Over the last several years, healthcare quality has come under increased scrutiny. In 2001, the Institute of Medicine's report, Crossing the Quality Chasm, highlighted the lack of consistency in the quality of care in the American healthcare system. The IOM report showed that the causes of these variations in quality include the increasingly complex nature of healthcare delivery, increases in chronic conditions, and advances in science, medical technology, and information technology.
Many hospitals and healthcare systems reacted by attempting to improve the quality of care they delivered to their patients. Today, with healthcare reform and accountable care organizations, the industry continues to emphasize quality. One way that healthcare systems address quality improvement is by adding quality goals to executive incentive plans.
After the IOM study, many organizations reacted with further studies of healthcare quality and quality improvement initiatives. These initiatives sought to measure performance as a tool to assess healthcare quality.
Many healthcare organizations used the quality measures in these studies as a method to assess quality and measure performance. In a recent survey on quality measures used at hospitals and healthcare systems, we found that the CMS Hospital Quality Initiative measures were the most common. When this survey was conducted, more than half of the respondents used the CMS measures to assess quality.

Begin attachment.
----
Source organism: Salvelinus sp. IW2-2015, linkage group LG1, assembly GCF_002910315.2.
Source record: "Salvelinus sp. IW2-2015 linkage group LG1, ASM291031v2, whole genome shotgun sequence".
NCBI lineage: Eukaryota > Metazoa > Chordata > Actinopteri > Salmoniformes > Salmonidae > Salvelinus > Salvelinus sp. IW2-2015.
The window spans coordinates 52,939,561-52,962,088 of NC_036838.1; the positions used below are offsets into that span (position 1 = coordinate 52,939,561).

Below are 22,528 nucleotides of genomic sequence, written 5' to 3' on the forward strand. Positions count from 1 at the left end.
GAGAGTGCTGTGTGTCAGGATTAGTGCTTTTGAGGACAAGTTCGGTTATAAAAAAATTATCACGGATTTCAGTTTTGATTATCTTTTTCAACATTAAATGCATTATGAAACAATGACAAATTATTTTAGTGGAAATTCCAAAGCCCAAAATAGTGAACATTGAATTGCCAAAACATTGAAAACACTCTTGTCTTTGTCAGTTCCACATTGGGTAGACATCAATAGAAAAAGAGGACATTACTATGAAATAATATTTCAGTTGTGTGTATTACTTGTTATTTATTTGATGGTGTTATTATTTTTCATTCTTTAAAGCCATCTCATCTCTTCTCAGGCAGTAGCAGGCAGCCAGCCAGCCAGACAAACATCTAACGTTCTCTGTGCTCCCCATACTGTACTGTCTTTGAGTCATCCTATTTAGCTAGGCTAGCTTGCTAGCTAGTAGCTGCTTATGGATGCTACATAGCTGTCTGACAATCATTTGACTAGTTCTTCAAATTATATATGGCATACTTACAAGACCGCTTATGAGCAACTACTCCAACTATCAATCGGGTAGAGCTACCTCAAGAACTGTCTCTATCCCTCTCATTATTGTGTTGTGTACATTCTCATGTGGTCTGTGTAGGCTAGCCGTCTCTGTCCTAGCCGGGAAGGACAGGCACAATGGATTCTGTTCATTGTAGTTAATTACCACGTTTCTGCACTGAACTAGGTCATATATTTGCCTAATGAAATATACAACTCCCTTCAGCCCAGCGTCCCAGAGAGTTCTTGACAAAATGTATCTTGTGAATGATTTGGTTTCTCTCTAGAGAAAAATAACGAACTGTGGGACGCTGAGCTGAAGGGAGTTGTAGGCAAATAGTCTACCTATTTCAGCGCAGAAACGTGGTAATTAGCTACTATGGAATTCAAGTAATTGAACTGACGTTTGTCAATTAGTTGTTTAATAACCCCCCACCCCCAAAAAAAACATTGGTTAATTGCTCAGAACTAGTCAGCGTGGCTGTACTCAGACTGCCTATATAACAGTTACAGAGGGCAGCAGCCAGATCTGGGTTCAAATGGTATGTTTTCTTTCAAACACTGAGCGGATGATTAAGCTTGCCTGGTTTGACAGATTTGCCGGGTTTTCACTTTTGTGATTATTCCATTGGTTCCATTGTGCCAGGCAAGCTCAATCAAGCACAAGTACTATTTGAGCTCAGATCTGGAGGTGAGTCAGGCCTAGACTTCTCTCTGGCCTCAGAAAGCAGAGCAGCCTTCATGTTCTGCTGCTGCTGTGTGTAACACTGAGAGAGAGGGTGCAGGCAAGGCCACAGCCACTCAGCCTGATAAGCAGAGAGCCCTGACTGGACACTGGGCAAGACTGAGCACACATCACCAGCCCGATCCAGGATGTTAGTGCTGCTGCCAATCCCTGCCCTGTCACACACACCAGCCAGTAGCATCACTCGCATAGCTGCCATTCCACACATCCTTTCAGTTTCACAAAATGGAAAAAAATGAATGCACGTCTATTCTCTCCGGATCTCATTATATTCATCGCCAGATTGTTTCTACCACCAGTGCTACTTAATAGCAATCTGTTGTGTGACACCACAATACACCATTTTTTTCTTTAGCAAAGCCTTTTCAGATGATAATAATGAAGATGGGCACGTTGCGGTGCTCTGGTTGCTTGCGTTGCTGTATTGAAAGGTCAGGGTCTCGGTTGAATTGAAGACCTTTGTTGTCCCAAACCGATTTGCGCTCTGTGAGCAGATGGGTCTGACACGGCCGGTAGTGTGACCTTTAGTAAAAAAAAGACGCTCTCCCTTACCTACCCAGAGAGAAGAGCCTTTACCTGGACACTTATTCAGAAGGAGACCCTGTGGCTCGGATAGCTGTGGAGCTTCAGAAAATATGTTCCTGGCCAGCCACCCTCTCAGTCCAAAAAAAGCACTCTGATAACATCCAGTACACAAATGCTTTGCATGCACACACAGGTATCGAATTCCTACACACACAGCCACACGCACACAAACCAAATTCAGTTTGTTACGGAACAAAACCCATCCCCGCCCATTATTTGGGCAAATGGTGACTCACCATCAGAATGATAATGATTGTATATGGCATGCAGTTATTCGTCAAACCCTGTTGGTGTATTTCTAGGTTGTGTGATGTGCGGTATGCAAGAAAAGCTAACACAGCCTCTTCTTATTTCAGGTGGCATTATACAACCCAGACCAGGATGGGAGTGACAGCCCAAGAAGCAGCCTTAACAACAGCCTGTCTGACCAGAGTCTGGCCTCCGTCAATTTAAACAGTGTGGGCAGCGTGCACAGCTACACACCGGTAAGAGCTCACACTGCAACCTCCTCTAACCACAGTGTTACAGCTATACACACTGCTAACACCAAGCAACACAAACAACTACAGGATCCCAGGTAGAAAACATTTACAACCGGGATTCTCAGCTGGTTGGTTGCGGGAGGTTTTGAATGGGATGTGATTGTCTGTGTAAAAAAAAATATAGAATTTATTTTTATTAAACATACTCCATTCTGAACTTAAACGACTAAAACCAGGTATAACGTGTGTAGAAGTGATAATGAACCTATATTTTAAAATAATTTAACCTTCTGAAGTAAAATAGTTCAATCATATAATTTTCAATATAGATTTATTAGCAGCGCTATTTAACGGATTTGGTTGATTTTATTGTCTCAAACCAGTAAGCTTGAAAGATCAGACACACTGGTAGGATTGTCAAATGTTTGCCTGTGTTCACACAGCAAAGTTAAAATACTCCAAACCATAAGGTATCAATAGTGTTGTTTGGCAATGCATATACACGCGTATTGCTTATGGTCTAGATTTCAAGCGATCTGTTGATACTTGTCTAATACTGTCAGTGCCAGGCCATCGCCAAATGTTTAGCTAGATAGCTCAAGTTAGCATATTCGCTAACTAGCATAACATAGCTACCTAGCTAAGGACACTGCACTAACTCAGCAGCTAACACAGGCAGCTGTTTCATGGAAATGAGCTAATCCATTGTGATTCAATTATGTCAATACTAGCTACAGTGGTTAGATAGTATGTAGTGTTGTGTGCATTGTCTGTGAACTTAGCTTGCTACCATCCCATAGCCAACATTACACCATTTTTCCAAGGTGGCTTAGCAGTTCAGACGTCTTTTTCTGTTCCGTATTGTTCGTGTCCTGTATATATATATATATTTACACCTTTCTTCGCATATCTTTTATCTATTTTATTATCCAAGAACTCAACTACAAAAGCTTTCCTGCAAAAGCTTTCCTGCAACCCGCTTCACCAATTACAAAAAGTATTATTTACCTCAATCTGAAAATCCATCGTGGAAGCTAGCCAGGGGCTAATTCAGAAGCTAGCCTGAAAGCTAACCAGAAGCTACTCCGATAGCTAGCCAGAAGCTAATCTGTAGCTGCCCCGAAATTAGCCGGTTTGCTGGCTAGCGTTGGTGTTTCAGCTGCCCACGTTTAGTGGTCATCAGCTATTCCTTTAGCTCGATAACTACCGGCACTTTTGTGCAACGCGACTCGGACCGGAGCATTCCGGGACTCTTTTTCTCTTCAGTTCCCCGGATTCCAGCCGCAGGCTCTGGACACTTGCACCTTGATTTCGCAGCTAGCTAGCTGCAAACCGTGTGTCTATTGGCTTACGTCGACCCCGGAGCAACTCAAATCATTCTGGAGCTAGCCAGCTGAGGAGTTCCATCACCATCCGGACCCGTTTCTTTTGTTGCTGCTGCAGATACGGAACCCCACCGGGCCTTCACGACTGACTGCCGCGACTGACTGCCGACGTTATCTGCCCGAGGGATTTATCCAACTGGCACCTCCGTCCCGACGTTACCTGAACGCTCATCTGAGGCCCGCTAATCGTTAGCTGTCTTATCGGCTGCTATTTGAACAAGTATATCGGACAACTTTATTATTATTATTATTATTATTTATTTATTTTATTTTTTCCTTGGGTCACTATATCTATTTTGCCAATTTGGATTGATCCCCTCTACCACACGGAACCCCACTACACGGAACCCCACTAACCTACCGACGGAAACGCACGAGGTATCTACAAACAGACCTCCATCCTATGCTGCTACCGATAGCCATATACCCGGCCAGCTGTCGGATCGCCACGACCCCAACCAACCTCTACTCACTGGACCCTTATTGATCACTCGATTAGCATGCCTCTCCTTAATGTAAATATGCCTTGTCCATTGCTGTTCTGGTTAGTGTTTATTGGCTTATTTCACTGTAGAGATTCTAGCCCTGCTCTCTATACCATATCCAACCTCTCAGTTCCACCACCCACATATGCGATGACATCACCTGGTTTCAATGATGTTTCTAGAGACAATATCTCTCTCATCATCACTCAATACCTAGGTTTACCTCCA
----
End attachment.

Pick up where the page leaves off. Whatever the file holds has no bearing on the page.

CMS measures have become popular because CMS collected ample data for comparative purposes, its measurements are standardized across the industry, the validity of the data is generally accepted in the industry, and healthcare organizations have a strong financial incentive to report their results, which CMS makes available to the public.
While the CMS HQI measures are popular, they are not the only measures used to assess healthcare quality. The survey also found that 9% used standards developed by state or local regulatory bodies and 23% used some other internally developed measure.